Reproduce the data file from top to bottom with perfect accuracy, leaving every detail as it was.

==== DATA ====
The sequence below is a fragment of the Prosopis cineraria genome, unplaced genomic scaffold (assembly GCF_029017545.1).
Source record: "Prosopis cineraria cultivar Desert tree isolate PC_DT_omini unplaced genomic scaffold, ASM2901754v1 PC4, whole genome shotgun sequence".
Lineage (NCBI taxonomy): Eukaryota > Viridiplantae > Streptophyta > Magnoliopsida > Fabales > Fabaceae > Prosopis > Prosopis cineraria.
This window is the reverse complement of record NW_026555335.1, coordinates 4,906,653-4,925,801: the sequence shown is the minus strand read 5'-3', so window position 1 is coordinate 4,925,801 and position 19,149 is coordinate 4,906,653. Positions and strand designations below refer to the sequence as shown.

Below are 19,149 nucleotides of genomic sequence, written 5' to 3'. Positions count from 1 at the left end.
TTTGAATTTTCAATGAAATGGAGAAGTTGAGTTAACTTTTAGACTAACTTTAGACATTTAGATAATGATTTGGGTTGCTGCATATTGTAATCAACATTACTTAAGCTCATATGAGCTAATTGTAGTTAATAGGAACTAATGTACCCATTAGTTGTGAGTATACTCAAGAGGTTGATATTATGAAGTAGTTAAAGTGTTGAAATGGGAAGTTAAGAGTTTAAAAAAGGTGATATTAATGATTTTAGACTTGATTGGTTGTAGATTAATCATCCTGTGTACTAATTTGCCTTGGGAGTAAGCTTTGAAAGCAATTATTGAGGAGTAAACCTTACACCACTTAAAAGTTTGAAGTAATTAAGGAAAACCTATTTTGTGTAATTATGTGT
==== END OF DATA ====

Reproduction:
The sequence below is a fragment of the Prosopis cineraria genome, unplaced genomic scaffold (assembly GCF_029017545.1).
Source record: "Prosopis cineraria cultivar Desert tree isolate PC_DT_omini unplaced genomic scaffold, ASM2901754v1 PC4, whole genome shotgun sequence".
Lineage (NCBI taxonomy): Eukaryota > Viridiplantae > Streptophyta > Magnoliopsida > Fabales > Fabaceae > Prosopis > Prosopis cineraria.
This window is the reverse complement of record NW_026555335.1, coordinates 4,906,653-4,925,801: the sequence shown is the minus strand read 5'-3', so window position 1 is coordinate 4,925,801 and position 19,149 is coordinate 4,906,653. Positions and strand designations below refer to the sequence as shown.

Below are 19,149 nucleotides of genomic sequence, written 5' to 3'. Positions count from 1 at the left end.
TTTGAATTTTCAATGAAATGGAGAAGTTGAGTTAACTTTTAGACTAACTTTAGACATTTAGATAATGATTTGGGTTGCTGCATATTGTAATCAACATTACTTAAGCTCATATGAGCTAATTGTAGTTAATAGGAACTAATGTACCCATTAGTTGTGAGTATACTCAAGAGGTTGATATTATGAAGTAGTTAAAGTGTTGAAATGGGAAGTTAAGAGTTTAAAAAAGGTGATATTAATGATTTTAGACTTGATTGGTTGTAGATTAATCATCCTGTGTACTAATTTGCCTTGGGAGTAAGCTTTGAAAGCAATTATTGAGGAGTAAACCTTACACCACTTAAAAGTTTGAAGTAATTAAGGAAAACCTATTTTGTGTAATTATGTGT